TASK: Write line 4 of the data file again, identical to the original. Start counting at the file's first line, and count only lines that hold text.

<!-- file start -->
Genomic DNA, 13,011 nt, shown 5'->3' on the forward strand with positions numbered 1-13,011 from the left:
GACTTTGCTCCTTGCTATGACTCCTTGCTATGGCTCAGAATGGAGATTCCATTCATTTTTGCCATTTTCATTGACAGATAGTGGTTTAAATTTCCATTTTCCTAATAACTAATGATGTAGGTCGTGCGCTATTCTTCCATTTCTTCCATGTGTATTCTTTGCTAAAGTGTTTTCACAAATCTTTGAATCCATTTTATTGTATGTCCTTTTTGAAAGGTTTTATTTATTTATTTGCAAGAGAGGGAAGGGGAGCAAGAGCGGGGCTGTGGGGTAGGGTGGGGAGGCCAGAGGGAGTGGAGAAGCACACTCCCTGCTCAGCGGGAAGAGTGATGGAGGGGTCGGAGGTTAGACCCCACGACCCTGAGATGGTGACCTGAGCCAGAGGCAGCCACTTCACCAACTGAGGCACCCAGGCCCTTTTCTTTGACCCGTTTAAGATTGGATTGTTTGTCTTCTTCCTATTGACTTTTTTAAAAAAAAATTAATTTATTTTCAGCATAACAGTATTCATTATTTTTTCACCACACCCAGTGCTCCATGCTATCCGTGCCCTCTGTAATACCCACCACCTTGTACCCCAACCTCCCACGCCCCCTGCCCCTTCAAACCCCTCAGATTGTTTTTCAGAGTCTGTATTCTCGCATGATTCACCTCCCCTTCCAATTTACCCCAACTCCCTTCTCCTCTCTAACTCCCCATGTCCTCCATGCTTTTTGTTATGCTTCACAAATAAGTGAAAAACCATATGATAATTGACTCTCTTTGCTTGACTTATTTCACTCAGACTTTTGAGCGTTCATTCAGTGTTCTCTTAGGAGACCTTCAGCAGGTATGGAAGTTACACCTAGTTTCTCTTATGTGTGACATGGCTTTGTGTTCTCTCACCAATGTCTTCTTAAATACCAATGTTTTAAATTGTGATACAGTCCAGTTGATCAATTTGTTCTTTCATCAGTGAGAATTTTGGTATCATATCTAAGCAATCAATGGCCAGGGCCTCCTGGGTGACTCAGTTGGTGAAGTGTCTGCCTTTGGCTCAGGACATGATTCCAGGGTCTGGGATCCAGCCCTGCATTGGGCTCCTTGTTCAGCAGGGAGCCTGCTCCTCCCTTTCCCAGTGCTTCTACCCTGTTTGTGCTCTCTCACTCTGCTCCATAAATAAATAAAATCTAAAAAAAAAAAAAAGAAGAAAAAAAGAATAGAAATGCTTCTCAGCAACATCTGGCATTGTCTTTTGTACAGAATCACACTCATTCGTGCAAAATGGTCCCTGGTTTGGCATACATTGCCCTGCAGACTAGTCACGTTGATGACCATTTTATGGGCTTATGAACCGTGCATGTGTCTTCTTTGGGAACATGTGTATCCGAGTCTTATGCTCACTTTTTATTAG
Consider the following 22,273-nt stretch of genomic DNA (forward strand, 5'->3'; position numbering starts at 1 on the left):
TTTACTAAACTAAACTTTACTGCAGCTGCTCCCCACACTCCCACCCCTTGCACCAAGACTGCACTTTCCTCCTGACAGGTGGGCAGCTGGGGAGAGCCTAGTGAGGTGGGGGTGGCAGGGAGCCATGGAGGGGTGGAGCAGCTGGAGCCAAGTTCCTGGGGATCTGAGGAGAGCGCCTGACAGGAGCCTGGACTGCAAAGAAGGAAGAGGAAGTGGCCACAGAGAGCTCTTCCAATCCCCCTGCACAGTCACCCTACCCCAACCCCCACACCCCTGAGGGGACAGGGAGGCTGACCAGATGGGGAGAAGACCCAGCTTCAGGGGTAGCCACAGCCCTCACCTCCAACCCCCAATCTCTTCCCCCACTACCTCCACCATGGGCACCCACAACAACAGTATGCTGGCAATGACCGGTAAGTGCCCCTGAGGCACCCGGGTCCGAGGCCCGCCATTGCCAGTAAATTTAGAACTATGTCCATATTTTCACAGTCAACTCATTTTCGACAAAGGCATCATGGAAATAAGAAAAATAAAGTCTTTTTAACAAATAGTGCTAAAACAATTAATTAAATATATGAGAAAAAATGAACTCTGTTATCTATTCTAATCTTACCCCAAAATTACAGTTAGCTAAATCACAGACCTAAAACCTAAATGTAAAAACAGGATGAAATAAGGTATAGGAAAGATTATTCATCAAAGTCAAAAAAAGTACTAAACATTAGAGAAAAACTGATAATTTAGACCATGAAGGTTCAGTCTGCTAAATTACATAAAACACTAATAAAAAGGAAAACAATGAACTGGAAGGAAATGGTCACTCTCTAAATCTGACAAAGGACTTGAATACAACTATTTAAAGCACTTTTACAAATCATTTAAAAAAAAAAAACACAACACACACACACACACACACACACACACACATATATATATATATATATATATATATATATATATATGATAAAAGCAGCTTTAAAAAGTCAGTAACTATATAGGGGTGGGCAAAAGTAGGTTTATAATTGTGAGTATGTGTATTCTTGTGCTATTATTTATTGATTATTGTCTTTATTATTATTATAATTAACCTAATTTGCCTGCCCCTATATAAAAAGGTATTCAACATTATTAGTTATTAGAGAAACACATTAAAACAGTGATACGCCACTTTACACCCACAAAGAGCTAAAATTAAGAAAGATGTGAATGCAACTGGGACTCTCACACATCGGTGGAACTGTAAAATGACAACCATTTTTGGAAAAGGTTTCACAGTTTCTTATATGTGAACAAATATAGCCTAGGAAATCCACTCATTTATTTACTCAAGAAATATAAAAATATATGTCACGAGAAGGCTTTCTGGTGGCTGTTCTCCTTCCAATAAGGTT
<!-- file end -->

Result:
TTTACTAAACTAAACTTTACTGCAGCTGCTCCCCACACTCCCACCCCTTGCACCAAGACTGCACTTTCCTCCTGACAGGTGGGCAGCTGGGGAGAGCCTAGTGAGGTGGGGGTGGCAGGGAGCCATGGAGGGGTGGAGCAGCTGGAGCCAAGTTCCTGGGGATCTGAGGAGAGCGCCTGACAGGAGCCTGGACTGCAAAGAAGGAAGAGGAAGTGGCCACAGAGAGCTCTTCCAATCCCCCTGCACAGTCACCCTACCCCAACCCCCACACCCCTGAGGGGACAGGGAGGCTGACCAGATGGGGAGAAGACCCAGCTTCAGGGGTAGCCACAGCCCTCACCTCCAACCCCCAATCTCTTCCCCCACTACCTCCACCATGGGCACCCACAACAACAGTATGCTGGCAATGACCGGTAAGTGCCCCTGAGGCACCCGGGTCCGAGGCCCGCCATTGCCAGTAAATTTAGAACTATGTCCATATTTTCACAGTCAACTCATTTTCGACAAAGGCATCATGGAAATAAGAAAAATAAAGTCTTTTTAACAAATAGTGCTAAAACAATTAATTAAATATATGAGAAAAAATGAACTCTGTTATCTATTCTAATCTTACCCCAAAATTACAGTTAGCTAAATCACAGACCTAAAACCTAAATGTAAAAACAGGATGAAATAAGGTATAGGAAAGATTATTCATCAAAGTCAAAAAAAGTACTAAACATTAGAGAAAAACTGATAATTTAGACCATGAAGGTTCAGTCTGCTAAATTACATAAAACACTAATAAAAAGGAAAACAATGAACTGGAAGGAAATGGTCACTCTCTAAATCTGACAAAGGACTTGAATACAACTATTTAAAGCACTTTTACAAATCATTTAAAAAAAAAAAACACAACACACACACACACACACACACACACACACATATATATATATATATATATATATATATATATATATGATAAAAGCAGCTTTAAAAAGTCAGTAACTATATAGGGGTGGGCAAAAGTAGGTTTATAATTGTGAGTATGTGTATTCTTGTGCTATTATTTATTGATTATTGTCTTTATTATTATTATAATTAACCTAATTTGCCTGCCCCTATATAAAAAGGTATTCAACATTATTAGTTATTAGAGAAACACATTAAAACAGTGATACGCCACTTTACACCCACAAAGAGCTAAAATTAAGAAAGATGTGAATGCAACTGGGACTCTCACACATCGGTGGAACTGTAAAATGACAACCATTTTTGGAAAAGGTTTCACAGTTTCTTATATGTGAACAAATATAGCCTAGGAAATCCACTCATTTATTTACTCAAGAAATATAAAAATATATGTCACGAGAAGGCTTTCTGGTGGCTGTTCTCCTTCCAATAAGGTT